I cast out to the deep water in front of me, but with no in­ter­est so then cast across the wind. Speed­ing up the re­trieve I feel that sud­den tight­en­ing of the line and rod tip, set­ting the hook into a lively fish that bores straight for a weed clump. Ap­ply­ing pres­sure, I an­tic­i­pate a leap into the air, but this fish stays in the water, mak­ing short runs, then sulk­ing. It’s a hard-fight­ing fish around 2lb. Fish­ing to my left is lo­cal an­gler Paul Boul­ton, a Wal Goch reg­u­lar from Nan­nerch. His rod bends into a fish and I cheek­ily walked over with the cam­era. He’s happy to oblige, even­tu­ally net­ting an­other prime Wal Goch trout, a lit­tle big­ger than mine. He says it’s a con­sis­tent and well-run fish­ery, al­ways with a warm wel­come. It pro­duces to a va­ri­ety of tac­tics through the sea­son with Black Buzzers very ef­fec­tive, es­pe­cially in the deeper ar­eas along the north bank. It’s a good dry fly water too, es­pe­cially dur­ing sum­mer and au­tumn evenings af­ter 4pm when the sun edges down be­hind the trees. Even though it’s shal­low over­all, hav­ing both a float­ing line and slow in­ter­me­di­ate covers most op­tions if you’re new to the lake. He’d had fish to 5lb in the past but seen big­ger caught. The wind picks up mak­ing the fish more ca­sual and less in­ter­ested, lead­ing to frus­trat­ing plucks and pulls, but no hook-ups. Should I drop tip­pet di­am­e­ter? In­stead, I shorten the marabou with my fingers to avoid tail nips and soon hook a fish which I re­lease as it’s the small­est so far. The fish though, have def­i­nitely gone off, so I move to get a feel for more of the lake. I take up sta­tion among reeds at the shal­lower west end. There’s a short back cast due to trees, but I get a de­cent line out. Third cast, I hook and lose a fish that bores to the bot­tom and spits the hook. It’s my only take and there are no fish show­ing on the sur­face. I head back to the east­ern end, but this time fish the north bank di­rectly into the deeper water.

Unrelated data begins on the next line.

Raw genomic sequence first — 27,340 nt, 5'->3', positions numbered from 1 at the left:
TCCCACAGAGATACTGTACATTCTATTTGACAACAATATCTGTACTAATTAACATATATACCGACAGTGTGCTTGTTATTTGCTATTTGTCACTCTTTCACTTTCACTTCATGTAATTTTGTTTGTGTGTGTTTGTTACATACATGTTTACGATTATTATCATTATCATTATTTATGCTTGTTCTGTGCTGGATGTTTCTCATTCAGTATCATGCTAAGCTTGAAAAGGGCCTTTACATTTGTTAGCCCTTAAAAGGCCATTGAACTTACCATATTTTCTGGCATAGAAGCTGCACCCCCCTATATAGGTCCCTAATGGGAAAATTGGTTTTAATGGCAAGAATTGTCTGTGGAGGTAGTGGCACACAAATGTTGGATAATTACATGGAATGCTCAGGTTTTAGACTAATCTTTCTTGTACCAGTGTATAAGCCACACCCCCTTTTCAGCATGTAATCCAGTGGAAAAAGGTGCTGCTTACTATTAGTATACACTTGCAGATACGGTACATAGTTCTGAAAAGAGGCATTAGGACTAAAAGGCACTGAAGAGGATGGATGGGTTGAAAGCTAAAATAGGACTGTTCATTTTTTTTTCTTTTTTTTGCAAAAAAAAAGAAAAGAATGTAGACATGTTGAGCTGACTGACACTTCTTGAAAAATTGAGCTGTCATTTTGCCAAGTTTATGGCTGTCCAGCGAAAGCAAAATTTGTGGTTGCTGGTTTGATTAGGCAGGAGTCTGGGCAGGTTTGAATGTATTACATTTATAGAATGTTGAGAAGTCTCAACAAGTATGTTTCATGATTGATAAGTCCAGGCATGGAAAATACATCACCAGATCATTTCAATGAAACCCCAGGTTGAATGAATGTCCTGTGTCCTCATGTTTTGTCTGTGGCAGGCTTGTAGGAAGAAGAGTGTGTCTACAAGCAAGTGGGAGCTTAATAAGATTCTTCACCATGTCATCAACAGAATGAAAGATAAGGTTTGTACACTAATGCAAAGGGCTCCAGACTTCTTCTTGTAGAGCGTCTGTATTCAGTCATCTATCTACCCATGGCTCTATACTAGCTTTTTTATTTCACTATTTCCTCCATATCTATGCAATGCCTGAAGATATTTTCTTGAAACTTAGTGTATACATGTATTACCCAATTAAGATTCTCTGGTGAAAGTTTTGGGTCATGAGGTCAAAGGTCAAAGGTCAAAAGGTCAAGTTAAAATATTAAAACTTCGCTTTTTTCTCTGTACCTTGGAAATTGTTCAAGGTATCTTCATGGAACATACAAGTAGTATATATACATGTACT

Chop and change

The wind is quite strong and side­ways now and fish are on the sur­face. I switch to a float­ing line and run a cou­ple of nymphs across the wind to no avail. I chop and change with no re­ward, but then the wind drops and a few fish work the south bank where it shal­lows. Stick­ing with the float­ing line, I change to a size 16 Gold­head Black Nymph and drop this where the in­cline be­gins to rise on the op­po­site side. Half a dozen casts later the rod tip folds over as a de­cent fish eats the fly, feels the hook and bores off at speed to my right. It heads for very shal­low water and it takes heavy side strain to turn the fish. This is a good scrap, and the rain­bow uses all its ef­forts to shed the hook, but it even­tu­ally turns on its side and slides into the net. A fish over 2lb. Trout con­cen­trate in a small area of water at this east­ern end, plus there are three an­glers all fairly close to­gether now fish­ing much the same water. The fish see the same flies over and over, so I change mine reg­u­larly. Next up, a Gold­head Pearl White War­rior. It’s a tatty, well-used fly. A star­tling white new one might be too much in the clear water. This takes an­other rain­bow as I work it back into deep water from the in­cline. I rest the water and have a sand­wich. This ‘rest’ can also help bring fish back on if